Merritt to receive power plant

Merritt is to be the site of a new 40 megawatt, biomass-fired power plant for BC Hydro.

Merritt Green Energy Limited Partnership announced Friday that it has closed on its financing for the Merritt Green Energy Project, a $235 million investment.

An Environmental Appeal Board document indicates the plant will be built "on land at the intersection of Houston Street and Midday Valley Road in Merritt," adjacent to the Tolko Industries yard.

The project will sell power under a 30-year electricity purchase agreement to BC Hydro and, with financing in place, has now moved into its construction phase with commercial operation expected in October 2016.

BC Hydro put the project to tender several years ago and have since been upgrading the power grid in Merritt to be able to connect to the new facility.

Merritt Green Energy Project’s developers and equity investors are Fengate Capital Management Ltd.(Fengate) and Dalkia Canada Inc.

Project debt financing of $180 million was sourced from five leading project finance banks: Bank of Tokyo-Mitsubishi UFJ (Coordinating Bank), Canadian Imperial Bank of Commerce, National Bank of Canada (Administrative Agent), Natixis and Rabobank. 

The Merritt Green Energy Project will consume approximately 200,000 tonnes (dry) of biomass fuel – mostly sawmill waste – annually to generate more than 285,000 MWh of renewable electricity. 

That's enough to power more than 40,000 homes for a year.

Fuel will be sourced mainly from local saw mill waste, but could also come from "roadside debris" which is defined as slash piles in logging areas. 

Vice president and head of western operations for Dalkia Canada Fadi Oubari said roadside debris would be a fuel source of last resort. 

The plant will use state-of-the-art emissions reduction equipment. 

The facility will be operated by Dalkia under a long-term operations and maintenance agreement. Fuel will be provided by local partners, including Tolko Industries, under a long-term fuel supply agreement.

Don Hanson, communications manager for Tolko said "We're really a small partner in that whole Dalkia project. But it will represent a significant amount of our waste."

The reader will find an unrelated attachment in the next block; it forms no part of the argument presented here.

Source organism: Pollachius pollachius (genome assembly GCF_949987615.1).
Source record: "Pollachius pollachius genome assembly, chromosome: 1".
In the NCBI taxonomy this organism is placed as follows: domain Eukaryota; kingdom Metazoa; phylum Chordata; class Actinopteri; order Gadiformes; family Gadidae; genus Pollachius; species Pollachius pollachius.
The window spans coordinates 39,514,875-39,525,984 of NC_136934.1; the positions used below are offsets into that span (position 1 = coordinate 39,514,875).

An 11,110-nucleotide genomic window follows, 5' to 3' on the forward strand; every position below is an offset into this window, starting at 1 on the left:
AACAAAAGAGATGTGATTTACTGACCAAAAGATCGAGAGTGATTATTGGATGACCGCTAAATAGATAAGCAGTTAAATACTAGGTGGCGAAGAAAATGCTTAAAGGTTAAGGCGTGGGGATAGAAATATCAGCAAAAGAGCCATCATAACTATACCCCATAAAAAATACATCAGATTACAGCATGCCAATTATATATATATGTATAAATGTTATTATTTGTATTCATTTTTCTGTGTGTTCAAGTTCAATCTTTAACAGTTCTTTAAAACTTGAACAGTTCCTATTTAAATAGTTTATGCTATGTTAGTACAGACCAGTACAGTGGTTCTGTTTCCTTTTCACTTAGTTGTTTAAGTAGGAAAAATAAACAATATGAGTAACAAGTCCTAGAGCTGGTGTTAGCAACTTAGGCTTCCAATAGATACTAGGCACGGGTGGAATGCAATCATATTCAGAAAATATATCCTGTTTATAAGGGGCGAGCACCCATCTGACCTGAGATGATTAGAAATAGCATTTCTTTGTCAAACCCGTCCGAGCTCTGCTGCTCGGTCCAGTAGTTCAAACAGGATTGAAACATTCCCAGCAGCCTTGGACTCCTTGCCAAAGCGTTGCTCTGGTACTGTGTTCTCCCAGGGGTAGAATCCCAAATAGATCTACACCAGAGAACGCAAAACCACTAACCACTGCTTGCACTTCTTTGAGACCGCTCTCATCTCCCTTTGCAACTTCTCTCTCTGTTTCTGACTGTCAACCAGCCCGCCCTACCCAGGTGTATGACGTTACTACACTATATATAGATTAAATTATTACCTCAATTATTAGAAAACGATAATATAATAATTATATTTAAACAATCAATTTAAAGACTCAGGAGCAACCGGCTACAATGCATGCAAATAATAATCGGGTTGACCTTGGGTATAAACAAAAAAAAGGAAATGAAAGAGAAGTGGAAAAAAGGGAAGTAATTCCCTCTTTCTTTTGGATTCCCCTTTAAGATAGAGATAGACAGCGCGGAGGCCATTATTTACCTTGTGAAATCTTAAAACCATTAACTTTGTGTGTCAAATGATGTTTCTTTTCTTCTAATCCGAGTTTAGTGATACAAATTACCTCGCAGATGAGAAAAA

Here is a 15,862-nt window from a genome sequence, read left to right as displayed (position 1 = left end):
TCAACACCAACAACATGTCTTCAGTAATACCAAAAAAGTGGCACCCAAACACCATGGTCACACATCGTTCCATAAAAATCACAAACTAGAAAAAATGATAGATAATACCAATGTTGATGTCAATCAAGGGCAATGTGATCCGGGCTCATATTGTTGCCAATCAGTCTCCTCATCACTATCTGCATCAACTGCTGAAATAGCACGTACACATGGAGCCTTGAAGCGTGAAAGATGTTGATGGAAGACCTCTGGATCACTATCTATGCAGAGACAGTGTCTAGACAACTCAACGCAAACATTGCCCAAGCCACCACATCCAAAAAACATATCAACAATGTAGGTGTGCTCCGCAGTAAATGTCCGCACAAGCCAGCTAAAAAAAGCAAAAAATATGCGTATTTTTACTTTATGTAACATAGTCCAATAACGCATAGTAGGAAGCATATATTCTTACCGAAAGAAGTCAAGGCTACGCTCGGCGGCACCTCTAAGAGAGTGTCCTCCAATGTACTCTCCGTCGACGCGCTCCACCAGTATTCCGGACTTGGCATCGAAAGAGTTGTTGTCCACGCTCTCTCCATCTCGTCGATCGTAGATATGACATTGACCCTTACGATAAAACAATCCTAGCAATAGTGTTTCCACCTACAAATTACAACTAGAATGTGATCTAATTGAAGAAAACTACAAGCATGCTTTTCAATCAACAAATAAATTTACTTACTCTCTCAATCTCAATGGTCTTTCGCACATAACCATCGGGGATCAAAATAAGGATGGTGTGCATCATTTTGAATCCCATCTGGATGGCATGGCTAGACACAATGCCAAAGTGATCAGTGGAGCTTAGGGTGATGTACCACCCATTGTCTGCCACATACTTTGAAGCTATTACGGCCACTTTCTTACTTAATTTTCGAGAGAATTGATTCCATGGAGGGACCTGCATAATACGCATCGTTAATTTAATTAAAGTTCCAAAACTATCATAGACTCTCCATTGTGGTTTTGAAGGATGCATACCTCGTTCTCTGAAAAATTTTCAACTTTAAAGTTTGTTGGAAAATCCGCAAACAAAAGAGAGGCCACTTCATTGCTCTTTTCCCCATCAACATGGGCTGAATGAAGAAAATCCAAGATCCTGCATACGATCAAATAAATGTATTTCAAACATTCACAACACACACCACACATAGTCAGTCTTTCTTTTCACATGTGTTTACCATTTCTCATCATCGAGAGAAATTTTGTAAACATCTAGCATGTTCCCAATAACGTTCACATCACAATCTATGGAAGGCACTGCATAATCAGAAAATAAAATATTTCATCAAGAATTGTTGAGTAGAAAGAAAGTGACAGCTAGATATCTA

Tolko's waste already goes to co-generation plants in Armstrong and Kelowna he said, but could not comment on how much the supply agreement is worth to Tolko Industries.

This project will also create around 250 jobs during the construction phase and 80 new direct and indirect jobs during the plant’s 30-year operation.

In addition, Merritt Green Energy Limited Partnership has signed an Impact Benefits Agreement with the Lower Nicola Indian Band, which will provide employment and investment opportunities. 

“B.C.’s economic future is bright and will require additional power, and we are excited to be part of the province’s burgeoning green energy sector,” said Oubari. “We look forward to working with the community of Merritt, our supply partners and First Nations on building this plant and generating green energy for British Columbians."

The Merritt Green Energy Project is the second biomass plant project being developed in British Columbia by Dalkia and Fengate. In November 2013, they announced the financial close on the $235 million, 40 MW Fort St. James Green Energy Project, which is expected to begin operations in July 2016. 

Oubari said the two projects are really one for Dalkia Canada. "We are using the same equipment, the same design, the same builder - there were lots of synergies on these projects that help reduce maintenance and replacement costs."

Dalkia and Fengate have now invested $470 million in the province on green energy projects.

“The potential for generating green energy from wood waste is significant in British Columbia, which is why we are investing in this sector,” says George Theodoropoulos, Managing Director of Fengate Capital Management. “Both the Merritt and Fort St. James Green Energy Projects will provide reliable green energy to BC Hydro and create employment opportunities in both regions.”

Oubari said Dalkia Canada is looking at other energy related projects, but said that "none are as imminent as these two."

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